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This edition of CONNECT magazine offers the reader an insight into the exciting world of hemp and its various fields of application.

For millennia, hemp has served as a raw material for the manufacture of countless products.
Its legacy can be traced to cultures as diverse as ancient China or the Vikings. These societies were able to appreciate and exploit the notable properties of textiles made from hemp fibers, such as their resistance and heat retention or their ability to absorb moisture.
However, the usefulness of hemp is not limited to the textile world.
Virtually all the components of this plant can be transformed into highly useful products for industry and human consumption, making it a natural resource of singular interest for industrial production.
Despite its versatility, global hemp production and the development of hemp-based products suffered a setback in the 20th century. At the beginning of this century, the United States banned its cultivation to curb marijuana consumption; It was a variety of Cannabis Sativa L., the same species as hemp, but with high levels of the psychotropic cannabinoid tetrahydrocannabinol (THC), European countries and others, including Ecuador, joined this movement.
For almost a century, these restrictions limited and penalized hemp production worldwide.
However, recently, both the United States and several European countries have implemented new laws, seeking to capitalize on the advantages of industrial hemp, as long as its composition does not exceed a certain THC limit. Ecuador has joined this initiative and, since 2020, has regulated and permitted economic activities related to industrial hemp, as long as the THC content, per unit of mass, does not exceed 1%.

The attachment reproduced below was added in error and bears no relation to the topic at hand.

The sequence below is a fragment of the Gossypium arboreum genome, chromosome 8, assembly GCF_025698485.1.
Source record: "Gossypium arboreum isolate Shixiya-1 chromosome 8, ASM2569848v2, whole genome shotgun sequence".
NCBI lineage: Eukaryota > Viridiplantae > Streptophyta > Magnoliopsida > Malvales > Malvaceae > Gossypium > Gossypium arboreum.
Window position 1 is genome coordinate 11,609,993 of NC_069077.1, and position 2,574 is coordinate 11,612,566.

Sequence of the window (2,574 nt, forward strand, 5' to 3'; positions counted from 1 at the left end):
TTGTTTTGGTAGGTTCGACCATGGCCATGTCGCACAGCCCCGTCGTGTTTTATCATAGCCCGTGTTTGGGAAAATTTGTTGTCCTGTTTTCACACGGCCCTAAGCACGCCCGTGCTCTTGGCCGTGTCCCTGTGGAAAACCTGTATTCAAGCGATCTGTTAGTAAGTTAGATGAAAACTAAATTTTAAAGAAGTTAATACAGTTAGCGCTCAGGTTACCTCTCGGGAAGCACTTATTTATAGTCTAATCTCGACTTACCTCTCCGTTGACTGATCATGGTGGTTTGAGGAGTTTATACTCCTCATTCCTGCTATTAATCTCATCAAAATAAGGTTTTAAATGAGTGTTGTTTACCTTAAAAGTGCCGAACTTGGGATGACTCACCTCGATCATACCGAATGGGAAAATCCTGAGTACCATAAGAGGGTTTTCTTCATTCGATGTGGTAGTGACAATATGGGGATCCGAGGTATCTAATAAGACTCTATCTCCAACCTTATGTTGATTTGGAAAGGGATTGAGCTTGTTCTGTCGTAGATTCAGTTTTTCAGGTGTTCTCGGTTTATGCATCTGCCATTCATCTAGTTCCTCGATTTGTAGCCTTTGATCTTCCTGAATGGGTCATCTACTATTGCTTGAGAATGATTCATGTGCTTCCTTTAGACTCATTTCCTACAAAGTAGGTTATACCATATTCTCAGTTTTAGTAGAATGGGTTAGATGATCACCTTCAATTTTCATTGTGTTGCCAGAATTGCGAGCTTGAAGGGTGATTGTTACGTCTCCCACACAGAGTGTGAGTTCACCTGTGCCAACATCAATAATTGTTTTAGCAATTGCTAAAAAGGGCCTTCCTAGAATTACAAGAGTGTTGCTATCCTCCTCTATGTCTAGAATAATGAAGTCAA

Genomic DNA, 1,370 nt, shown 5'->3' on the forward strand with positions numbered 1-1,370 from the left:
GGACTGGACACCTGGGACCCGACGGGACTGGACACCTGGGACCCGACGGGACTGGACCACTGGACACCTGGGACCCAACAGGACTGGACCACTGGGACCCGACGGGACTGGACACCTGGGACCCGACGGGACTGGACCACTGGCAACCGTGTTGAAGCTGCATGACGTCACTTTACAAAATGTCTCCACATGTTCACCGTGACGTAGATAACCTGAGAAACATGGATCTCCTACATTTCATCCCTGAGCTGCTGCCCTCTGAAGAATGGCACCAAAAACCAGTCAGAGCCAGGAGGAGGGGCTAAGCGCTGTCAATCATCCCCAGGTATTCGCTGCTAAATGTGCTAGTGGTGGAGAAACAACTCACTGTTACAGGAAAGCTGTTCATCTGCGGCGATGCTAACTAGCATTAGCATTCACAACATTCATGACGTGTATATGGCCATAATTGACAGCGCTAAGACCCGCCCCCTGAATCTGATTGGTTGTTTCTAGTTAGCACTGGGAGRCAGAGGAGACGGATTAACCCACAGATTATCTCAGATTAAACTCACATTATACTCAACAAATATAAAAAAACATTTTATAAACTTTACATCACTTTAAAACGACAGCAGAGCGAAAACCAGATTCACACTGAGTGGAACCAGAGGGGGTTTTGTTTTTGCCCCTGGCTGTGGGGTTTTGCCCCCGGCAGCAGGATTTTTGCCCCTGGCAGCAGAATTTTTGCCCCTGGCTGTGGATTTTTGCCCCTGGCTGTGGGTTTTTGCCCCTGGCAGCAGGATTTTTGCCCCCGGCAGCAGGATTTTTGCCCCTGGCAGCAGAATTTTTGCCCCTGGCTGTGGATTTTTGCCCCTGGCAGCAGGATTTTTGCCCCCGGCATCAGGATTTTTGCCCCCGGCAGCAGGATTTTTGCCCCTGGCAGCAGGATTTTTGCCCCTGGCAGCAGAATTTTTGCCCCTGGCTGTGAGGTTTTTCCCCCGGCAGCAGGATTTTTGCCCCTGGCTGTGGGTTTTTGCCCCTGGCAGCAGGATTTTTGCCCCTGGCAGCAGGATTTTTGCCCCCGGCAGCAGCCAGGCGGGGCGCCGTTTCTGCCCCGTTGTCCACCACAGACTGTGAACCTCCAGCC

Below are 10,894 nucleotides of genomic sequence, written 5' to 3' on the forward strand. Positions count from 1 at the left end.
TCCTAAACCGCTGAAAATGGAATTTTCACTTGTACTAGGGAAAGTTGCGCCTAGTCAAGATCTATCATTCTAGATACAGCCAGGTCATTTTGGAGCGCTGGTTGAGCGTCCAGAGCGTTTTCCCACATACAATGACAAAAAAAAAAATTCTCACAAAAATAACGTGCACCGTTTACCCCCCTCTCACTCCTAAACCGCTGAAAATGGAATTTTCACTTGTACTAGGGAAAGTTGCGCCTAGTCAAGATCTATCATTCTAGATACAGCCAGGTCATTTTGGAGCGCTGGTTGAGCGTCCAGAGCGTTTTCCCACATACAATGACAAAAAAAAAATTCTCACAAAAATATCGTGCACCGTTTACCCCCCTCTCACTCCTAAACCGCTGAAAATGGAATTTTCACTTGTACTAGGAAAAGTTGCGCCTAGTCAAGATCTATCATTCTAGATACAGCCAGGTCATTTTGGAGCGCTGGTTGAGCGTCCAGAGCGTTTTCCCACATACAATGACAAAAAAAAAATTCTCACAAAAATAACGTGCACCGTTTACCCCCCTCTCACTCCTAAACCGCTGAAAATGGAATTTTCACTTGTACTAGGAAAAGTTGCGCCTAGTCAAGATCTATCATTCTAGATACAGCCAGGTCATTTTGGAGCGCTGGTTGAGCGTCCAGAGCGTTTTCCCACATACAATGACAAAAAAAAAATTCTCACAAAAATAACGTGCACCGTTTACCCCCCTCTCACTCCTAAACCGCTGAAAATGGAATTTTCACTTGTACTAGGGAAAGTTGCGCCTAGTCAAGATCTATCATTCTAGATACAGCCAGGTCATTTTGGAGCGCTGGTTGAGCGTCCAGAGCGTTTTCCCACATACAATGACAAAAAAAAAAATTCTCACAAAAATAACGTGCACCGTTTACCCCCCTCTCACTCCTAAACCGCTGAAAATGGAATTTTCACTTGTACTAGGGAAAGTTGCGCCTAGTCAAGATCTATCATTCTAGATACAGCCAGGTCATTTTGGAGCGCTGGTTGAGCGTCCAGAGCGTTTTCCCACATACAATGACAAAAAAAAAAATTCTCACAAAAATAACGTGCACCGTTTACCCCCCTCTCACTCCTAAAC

This new reality represents a significant opportunity for Ecuador and the different actors interested in the research, production and marketing of hemp-based products. This edition of CONNECT magazine offers the reader an insight into the exciting world of hemp and its various fields of application.


Hemp has very varied applications.
According to an expert committee at a US Congressional hearing, it is estimated that there are around 25,000 industrial products
that can incorporate hemp in their manufacturing.
These products are divided into four main categories:

Hemp in Construction and Textiles

Hemp fibers are suitable for the creation of textile and construction products.
These inherit properties such as resistance, absorbency, long-lasting color and the absence of
allergic effects.
In the United States, for example, there are companies like Americhanvre that have innovated with their construction solutions with materials generated from
industrial hemp.

Hemp in Biomass and Sustainable Materials

Compared to its fibrous counterparts, such as cotton, hemp cultivation is
more sustainable and has a lower environmental impact.
Its yield per hectare is also higher.

Hemp seeds

They are an important source of nutrients;
They contain the highest concentration of healthy polyunsaturated fatty acids among all seeds suitable for human consumption.
For example, companies like Terrasoul Superfoods in the United States sell
hemp seeds in snack form.

Hemp in Medicine

Hemp flowers are rich in non-psychotropic cannabinoids, such as cannabidiol
(CBD), used in a variety of health and wellness products.
The interaction of these cannabinoids with the human nervous system is an intriguing area of ​​research, especially after the discovery of specialized receptors in our body. In Ecuador, companies like Hampi are pioneers in the sale of products made from non-psychoactive cannabinoids such as CBD.

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